Spied: 4.4-Liter V8 Diesel F-150 Mule
By: Mike Levine / Brenda Priddy and Co. Posted: 04-12-08 09:00 PT
© 2008 PickupTruck.com, Brian Williams for Brenda Priddy & Company

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Update #2: 04-29-2008 10:45 PT

This picture arrived moments ago. It's another F-150 mule running with the new 4.4-liter diesel V8, but this time the front half is next-generation F-150 while the back half is from the current truck.

Again, you can see 7-lug wheels indicating that Ford will add the Heavy Duty Payload Package as an option for 2010.5 SuperCrew F-150s.

With an F-150 this capable, why would you need an F-250?

Update #1: 04-29-2008 10:32 PT

While I was so enamored with the twin tailpipes, sharp eyed Robert Holland at Edmunds Straightline Blog noticed the truck's 7-lug steel wheels. Those same rims are currently available only on Ford F-150s with the optional Heavy Duty Payload Package (which increases the gross vehicle weight rating to 8,200 lbs and adds heavy duty shocks, springs and an upgraded rear axle).

What's interesting about this is that today you can only order the HD Payload Package for Regular and SuperCab models. So, it looks like Ford will be extending the HD Payload Package for the first time to the F-150 Super Crew model. You'll be able to haul big payloads livin' large.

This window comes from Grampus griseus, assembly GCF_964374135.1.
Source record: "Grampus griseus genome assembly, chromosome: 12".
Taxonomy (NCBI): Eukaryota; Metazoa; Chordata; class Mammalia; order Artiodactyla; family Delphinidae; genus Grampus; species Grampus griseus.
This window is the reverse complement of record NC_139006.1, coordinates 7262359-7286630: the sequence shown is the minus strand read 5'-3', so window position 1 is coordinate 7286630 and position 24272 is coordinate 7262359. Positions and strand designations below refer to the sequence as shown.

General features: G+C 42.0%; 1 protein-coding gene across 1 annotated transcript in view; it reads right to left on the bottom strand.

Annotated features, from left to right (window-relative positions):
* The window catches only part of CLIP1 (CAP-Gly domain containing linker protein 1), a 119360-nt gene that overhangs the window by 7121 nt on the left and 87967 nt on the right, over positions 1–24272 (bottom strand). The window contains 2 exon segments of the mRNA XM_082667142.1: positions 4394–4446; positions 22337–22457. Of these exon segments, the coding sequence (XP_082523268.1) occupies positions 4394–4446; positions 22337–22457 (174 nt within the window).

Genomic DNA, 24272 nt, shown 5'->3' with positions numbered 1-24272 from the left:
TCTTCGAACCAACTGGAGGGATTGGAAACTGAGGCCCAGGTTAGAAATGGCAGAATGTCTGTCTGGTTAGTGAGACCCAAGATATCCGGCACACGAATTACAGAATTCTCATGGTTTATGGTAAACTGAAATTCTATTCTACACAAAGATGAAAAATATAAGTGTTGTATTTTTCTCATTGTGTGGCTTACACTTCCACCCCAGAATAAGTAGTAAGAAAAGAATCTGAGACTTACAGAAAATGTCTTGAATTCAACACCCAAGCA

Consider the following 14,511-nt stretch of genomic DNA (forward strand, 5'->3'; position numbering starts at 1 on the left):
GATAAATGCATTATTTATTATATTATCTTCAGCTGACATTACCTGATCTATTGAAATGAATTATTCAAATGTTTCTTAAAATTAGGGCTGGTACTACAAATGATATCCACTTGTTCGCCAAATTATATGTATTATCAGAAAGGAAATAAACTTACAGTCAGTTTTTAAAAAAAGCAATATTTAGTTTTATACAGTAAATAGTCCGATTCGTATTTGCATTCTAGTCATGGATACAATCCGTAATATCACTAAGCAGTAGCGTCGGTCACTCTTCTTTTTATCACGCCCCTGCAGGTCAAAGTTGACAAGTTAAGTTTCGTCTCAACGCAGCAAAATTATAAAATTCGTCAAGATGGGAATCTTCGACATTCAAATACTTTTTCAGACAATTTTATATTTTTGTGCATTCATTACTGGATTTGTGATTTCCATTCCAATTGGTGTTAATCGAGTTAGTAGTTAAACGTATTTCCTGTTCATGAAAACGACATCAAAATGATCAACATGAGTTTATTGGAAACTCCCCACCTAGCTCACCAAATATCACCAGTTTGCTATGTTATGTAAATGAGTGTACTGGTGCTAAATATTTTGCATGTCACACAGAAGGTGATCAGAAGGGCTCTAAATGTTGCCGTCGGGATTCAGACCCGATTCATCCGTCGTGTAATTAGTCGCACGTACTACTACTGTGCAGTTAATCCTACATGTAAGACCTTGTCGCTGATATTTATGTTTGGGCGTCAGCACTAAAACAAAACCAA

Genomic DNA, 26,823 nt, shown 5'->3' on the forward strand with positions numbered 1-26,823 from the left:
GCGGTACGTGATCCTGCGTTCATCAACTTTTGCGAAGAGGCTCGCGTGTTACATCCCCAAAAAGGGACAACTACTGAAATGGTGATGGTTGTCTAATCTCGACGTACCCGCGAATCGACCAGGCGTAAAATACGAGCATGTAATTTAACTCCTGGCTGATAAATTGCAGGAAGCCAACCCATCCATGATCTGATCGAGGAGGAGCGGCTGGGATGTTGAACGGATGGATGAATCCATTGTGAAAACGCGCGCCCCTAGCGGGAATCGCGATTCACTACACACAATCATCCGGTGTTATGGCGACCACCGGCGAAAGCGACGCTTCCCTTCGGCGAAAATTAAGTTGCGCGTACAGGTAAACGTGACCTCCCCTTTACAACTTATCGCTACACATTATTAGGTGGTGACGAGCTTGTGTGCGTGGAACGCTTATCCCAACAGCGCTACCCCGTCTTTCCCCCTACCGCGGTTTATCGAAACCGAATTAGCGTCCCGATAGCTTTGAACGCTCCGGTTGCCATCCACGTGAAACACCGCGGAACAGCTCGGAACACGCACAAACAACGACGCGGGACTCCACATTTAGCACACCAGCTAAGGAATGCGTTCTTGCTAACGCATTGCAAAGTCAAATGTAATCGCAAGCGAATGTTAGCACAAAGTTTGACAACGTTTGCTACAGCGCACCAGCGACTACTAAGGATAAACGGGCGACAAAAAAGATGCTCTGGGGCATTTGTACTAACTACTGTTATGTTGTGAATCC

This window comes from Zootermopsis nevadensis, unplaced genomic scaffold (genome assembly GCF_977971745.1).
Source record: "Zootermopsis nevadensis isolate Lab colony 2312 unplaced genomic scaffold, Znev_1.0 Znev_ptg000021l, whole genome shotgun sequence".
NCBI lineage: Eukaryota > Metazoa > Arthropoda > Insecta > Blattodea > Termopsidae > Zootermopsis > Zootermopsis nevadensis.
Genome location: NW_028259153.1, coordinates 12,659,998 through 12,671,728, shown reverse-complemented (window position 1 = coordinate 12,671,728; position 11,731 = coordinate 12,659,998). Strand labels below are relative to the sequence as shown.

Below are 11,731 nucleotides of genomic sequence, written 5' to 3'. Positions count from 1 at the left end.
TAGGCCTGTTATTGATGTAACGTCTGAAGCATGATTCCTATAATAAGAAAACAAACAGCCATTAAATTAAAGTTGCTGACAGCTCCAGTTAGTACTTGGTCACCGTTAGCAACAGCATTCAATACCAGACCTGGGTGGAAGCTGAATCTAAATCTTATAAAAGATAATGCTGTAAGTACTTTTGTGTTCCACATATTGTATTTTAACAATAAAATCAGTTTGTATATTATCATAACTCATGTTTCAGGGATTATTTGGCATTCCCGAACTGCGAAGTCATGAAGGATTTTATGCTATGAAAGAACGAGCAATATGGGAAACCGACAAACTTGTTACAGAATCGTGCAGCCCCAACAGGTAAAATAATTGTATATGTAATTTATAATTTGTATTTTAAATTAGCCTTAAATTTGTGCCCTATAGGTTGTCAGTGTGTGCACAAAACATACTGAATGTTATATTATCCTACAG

Nice catch Bob!

Truck manufacturers can try to disguise a new pickup with different sheetmetal or vinyl camouflage, but when it comes to future diesels the tailpipes are always the giveaway.

The Ford F-150 pictured above (top photo) is an engineering mule for the 2010.5 model, even though it's wearing the skin of the current generation F-150. Under its hood is the new 4.4-liter V8 diesel engine that Ford has promised its dealers will achieve a 20% improvement in fuel economy over the F-150's 5.4-liter V8 gasoline motor.

Similar to the Hummer H2T prototype (which, by the way, sources say, has been killed) spied a few months back, this F-150 has borrowed the rear exhaust system from its diesel-powered heavy duty big brothers.

The truck's twin tailpipes help to quickly cool extremely hot exhaust gases expelled when the vehicle's diesel particulate filter 'regenerates' to prevent diesel soot from polluting the air. The same setup is used in 2008 model year Ford Super Dutys with 6.4-liter Power Stroke V8 diesel engines (see picture below).

The 2010.5 Ford F-150 will also use urea Selective Catalytic Reduction (SCR) to reduce nitrogen oxide (NOx) emissions, so it's compliant with US federal EPA regulations for 2010. A urea tank will have to be refilled periodically during routine maintenance on the truck.

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